In Bethlehem, there’s plenty of room at the bar

“Drink, pilgrim, here. And if thy heart be innocent, here too shalt thou refresh thy spirit.” – Stone marker, Bethlehem, Pa.

“Dallas sucks” – Cotton T-shirt worn by fans at Eagles training camp, Bethlehem, Pa.

Drinking beer and watching football may be two of the best ways to waste an autumn afternoon, but as any seasoned pro can tell you, it takes weeks of devoted, single-minded preparation to hit your stride.

Most of us are amateurs – we lose our edge over the summer, working up an easy sweat and guzzling those fizzy lawn-mower beers. Then, on the first Sunday of the new season, we pull up lame before halftime of the 4 o’clock game, unable even to finish off a measly sixpack.

Friends, now is the time to get into shape. And the best place to do it is 50 miles north of the city, in the Allentown-Bethlehem-Easton vicinity.

That’s where you’ll find the Eagles limbering up this weekend, as they open training camp at Lehigh University in Bethlehem. Though the trip is a pretty good haul from Philly, it’s worth the ride if only for the chance to bend your elbow at a handful of very fine pubs.

Consider this your pre-season playbook, a guide to beer at the Eagles training camp.

Main Street, Bethlehem, where that stone marker above is planted, is a quaint – almost too quaint – row of rehabbed commercial buildings across the Lehigh River from the Eagles’ camp. Park for 50 cents an hour at the municipal lot and do a quick stroll before heading into Bethlehem Brew Works (Main & Broad streets, 610-882-1300).

A fairly standard modern brewpub, the brewery has a faux industrial look with a long bar, roomy booths and a restaurant. Pints are $3.50 and fresh.

Across town, you’ll find J.P. McGillicuddy’s (25 E. Elizabeth Ave., 610-868-0200).

Normally, Joe Sixpack avoids Irish pubs with initials like the plague. But this joint boasts the largest number of tap handles within 100 miles of Philly – 72 faucets.

A disproportionate number, unfortunately, are yawners, either mainstream industrial lagers or micros that are widely available (and probably fresher) in Philly. But with six dozen taps, it’s impossible not to find something drinkable, and for me that was a robust glass of Reading’s Neversink Oatmeal Stout. Give the place a chance, and you’ll undoubtedly find something that suits your taste.

For my buck, though, the Old Brewery Tavern (Monocacy & Spruce streets) is classic Bethlehem.

In an aging steel mill town, it’s a real bar with real bartenders, not out-of-work pretty-boy art-school grads. A buck will get you a glass of Yuengling, served up by a hairy-armed mate. If you’re hungry, the cheese curls are on the house. Hang out for dinner, and grab a New York strip steak and mashed potatoes for under $10.

From Bethlehem, it’s just a 15-minute windsprint east on permanently-under-construction Route 22, into downtown Easton. Gritty in an appealing way, Easton is home to the Crayola factory, Larry Holmes and three very good taprooms.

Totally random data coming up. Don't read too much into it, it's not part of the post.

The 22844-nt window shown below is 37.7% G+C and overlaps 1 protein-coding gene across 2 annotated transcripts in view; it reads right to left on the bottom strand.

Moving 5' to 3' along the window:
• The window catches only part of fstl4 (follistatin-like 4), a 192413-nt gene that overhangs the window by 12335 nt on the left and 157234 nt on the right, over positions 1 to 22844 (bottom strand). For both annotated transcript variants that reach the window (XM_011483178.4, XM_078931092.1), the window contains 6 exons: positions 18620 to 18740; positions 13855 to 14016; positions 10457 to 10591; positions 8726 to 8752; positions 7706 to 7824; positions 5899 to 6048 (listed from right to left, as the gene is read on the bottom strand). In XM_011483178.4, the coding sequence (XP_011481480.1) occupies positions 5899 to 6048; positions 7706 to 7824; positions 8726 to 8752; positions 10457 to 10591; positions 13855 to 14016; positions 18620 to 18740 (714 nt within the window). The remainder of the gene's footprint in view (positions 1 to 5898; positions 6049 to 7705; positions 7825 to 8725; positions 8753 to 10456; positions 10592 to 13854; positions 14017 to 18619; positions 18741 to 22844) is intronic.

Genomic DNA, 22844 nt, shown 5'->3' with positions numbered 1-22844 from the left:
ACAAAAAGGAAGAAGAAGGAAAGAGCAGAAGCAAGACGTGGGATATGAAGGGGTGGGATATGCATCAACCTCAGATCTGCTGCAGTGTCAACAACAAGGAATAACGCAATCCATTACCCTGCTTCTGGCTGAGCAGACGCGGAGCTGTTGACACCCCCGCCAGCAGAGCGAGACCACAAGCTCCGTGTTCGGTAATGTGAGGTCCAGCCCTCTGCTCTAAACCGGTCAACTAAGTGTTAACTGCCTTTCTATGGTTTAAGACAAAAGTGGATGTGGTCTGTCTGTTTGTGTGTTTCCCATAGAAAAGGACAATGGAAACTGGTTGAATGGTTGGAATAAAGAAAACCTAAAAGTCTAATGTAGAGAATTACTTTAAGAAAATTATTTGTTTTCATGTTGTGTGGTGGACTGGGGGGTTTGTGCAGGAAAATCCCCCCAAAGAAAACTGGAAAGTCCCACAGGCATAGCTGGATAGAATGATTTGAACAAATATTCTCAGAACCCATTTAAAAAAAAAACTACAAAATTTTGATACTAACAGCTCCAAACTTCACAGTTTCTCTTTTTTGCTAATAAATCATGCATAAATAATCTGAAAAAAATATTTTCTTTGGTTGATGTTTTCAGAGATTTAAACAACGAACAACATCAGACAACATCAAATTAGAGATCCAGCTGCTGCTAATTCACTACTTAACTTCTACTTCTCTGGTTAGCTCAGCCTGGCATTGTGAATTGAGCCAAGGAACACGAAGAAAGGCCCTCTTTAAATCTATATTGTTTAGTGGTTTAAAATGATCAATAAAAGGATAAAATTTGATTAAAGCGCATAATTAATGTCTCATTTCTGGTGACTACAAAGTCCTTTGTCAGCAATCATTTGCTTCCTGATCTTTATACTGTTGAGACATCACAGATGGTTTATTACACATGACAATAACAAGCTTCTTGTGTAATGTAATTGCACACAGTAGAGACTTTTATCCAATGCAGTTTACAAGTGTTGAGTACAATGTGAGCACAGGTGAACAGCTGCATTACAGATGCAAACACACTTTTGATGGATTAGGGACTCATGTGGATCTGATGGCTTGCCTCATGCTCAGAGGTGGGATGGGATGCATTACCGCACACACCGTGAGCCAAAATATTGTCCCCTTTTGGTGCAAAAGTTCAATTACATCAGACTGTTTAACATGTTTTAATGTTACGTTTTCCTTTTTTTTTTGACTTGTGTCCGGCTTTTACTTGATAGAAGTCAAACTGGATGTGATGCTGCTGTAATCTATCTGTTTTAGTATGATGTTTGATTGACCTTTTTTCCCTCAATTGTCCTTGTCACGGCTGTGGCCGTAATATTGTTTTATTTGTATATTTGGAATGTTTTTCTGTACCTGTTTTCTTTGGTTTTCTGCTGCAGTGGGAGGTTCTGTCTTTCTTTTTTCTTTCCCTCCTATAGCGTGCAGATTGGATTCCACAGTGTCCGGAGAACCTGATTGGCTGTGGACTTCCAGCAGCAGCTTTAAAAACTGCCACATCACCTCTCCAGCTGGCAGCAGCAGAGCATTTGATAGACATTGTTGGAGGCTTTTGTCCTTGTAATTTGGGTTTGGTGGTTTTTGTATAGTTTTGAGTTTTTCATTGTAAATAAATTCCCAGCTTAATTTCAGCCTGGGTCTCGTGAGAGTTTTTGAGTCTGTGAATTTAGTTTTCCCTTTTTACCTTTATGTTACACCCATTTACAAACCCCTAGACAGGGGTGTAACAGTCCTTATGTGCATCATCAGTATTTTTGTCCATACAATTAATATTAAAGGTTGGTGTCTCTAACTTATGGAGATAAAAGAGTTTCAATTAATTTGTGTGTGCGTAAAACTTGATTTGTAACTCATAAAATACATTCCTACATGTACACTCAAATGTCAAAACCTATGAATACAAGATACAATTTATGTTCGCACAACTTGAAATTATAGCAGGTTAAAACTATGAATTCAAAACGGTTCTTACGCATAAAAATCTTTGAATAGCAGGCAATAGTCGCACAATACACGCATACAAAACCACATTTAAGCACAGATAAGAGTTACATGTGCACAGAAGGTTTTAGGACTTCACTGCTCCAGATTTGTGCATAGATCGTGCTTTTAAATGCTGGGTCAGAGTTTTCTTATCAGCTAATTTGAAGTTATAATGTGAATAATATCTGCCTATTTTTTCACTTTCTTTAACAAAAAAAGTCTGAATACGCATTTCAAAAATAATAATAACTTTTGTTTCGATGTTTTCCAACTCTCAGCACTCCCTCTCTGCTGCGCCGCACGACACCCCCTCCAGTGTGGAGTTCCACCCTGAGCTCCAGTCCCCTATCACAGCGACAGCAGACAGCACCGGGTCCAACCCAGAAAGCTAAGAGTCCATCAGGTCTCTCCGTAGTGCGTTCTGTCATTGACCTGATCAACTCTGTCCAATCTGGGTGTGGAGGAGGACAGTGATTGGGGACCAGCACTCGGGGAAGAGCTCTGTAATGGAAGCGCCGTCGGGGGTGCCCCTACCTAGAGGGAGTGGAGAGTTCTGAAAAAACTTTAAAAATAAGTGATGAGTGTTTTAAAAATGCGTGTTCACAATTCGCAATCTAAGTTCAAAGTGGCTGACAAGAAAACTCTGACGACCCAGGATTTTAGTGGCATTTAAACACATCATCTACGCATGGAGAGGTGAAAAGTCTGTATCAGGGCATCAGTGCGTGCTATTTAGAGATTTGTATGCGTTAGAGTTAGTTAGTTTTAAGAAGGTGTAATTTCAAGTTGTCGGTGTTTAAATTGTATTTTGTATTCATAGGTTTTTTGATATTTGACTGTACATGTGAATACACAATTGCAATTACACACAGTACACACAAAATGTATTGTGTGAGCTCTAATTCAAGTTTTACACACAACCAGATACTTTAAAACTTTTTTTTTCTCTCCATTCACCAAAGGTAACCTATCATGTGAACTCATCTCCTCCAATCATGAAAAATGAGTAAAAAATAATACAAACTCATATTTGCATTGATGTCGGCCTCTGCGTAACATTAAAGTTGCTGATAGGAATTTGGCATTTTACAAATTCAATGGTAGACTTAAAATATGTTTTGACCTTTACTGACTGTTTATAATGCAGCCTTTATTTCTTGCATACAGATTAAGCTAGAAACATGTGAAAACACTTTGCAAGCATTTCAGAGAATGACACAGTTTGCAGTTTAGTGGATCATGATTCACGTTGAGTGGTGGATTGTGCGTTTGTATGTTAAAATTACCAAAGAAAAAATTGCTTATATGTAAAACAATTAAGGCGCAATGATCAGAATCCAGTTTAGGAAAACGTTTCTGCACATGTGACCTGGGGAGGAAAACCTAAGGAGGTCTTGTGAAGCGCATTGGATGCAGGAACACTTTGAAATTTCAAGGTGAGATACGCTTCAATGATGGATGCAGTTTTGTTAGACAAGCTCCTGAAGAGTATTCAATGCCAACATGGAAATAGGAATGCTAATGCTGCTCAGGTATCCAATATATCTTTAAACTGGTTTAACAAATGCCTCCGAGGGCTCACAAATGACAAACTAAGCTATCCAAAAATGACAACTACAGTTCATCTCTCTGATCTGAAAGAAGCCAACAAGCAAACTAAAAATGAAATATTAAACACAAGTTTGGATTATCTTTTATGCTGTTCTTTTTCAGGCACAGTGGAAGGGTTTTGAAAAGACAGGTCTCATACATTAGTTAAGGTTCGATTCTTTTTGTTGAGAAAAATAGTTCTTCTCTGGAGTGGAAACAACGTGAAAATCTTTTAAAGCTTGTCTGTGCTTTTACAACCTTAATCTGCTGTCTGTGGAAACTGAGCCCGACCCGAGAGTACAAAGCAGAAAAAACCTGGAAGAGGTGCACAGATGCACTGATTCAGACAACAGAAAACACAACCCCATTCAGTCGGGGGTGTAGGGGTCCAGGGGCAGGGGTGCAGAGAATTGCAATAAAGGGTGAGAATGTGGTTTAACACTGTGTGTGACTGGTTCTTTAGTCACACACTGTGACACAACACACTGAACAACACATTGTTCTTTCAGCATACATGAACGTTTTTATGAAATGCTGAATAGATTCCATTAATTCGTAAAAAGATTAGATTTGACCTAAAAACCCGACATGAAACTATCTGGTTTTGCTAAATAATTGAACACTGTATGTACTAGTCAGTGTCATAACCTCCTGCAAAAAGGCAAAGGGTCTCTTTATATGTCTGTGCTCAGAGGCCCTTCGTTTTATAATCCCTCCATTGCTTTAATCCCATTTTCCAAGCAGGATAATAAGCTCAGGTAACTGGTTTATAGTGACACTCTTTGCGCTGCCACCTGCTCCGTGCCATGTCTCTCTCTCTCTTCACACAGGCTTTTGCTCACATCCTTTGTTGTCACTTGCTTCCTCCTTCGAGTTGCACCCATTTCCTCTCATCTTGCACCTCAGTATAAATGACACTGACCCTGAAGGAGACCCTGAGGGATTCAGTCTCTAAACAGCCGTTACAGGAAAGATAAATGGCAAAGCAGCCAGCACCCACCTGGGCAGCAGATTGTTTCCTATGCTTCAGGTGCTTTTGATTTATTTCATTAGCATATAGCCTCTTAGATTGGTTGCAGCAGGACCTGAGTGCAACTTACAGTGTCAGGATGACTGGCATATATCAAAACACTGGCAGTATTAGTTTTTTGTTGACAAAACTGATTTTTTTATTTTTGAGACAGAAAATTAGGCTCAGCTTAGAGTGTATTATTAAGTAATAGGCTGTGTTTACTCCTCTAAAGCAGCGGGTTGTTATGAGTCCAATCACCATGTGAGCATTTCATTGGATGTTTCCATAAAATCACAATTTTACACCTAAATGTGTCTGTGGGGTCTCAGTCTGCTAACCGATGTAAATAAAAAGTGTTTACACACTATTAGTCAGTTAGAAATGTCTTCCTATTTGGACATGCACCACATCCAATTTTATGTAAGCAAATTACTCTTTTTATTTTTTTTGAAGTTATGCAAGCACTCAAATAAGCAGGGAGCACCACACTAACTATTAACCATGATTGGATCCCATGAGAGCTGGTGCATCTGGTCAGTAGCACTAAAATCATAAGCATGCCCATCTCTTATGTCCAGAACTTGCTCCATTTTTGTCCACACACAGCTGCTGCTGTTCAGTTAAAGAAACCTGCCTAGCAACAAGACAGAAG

A stop at the Weyerbacher Brew Pub (20 S. 6th St., 610-559-0340) is worth the trip alone. Unlike most of the trendy brewpubs that have cropped up in recent years, this one is a simple adjunct to the larger Weyerbacher brewery and bottling plant. No frills, just great beer and a very good bar menu.

The spigots feature Weyerbacher’s excellent selection of ales, including its newly released Hop Infusion Ale. If you’ve sipped this nuclear-powered ale by the bottle, you know you’re in for a hop blast when it’s pulled fresh from the brewery’s own kegs. Loaded with seven varieties of hops, the brew is not for the timid. It assaults your senses with the subtlety of a William Thomas sack.

If you can pull yourself from your barstool, find your way to Porter’s Pub (700 Northampton St., 610-250-6561). The beer list is a healthy mix of 60 labels (smoky Schlenkerla Rauchbier caught my eye) and a handful of drafts, including an ESB that’s brewed specially for Porter’s by Weyerbacher. I was particularly impressed by the bar’s library, which included an edition of the thoroughly bawdy “The New Limerick” and a copy of the thoroughly banal “Pennsylvania State Liquor Code.”

In the center of town, the highlight of Pearly Baker’s Ale House (11 Centre Square, 610-253-9949)is a long granite bar and a huge backroom chandelier. I plowed through a couple of the bar’s 30 taps, keeping up my strength with an ample bowl of onion soup, deliciously made with Brooklyn Brown Ale.

That’s a lot of brew, so bring along a D.D. to help you crawl home. And if you’re looking for souvenirs, stop in for cases at Tanczos (rhymes with Kansas, at 2330 Jacksonville Road, Bethlehem, 610-866-8039) or the massive Shangy’s (1,500+ different labels, 601 E. State Ave., Emmaus).

Joe Sixpack (written this week with a bottle of Old Lehigh Virgin Crystal Wheat Beer) appears every other Friday.

 

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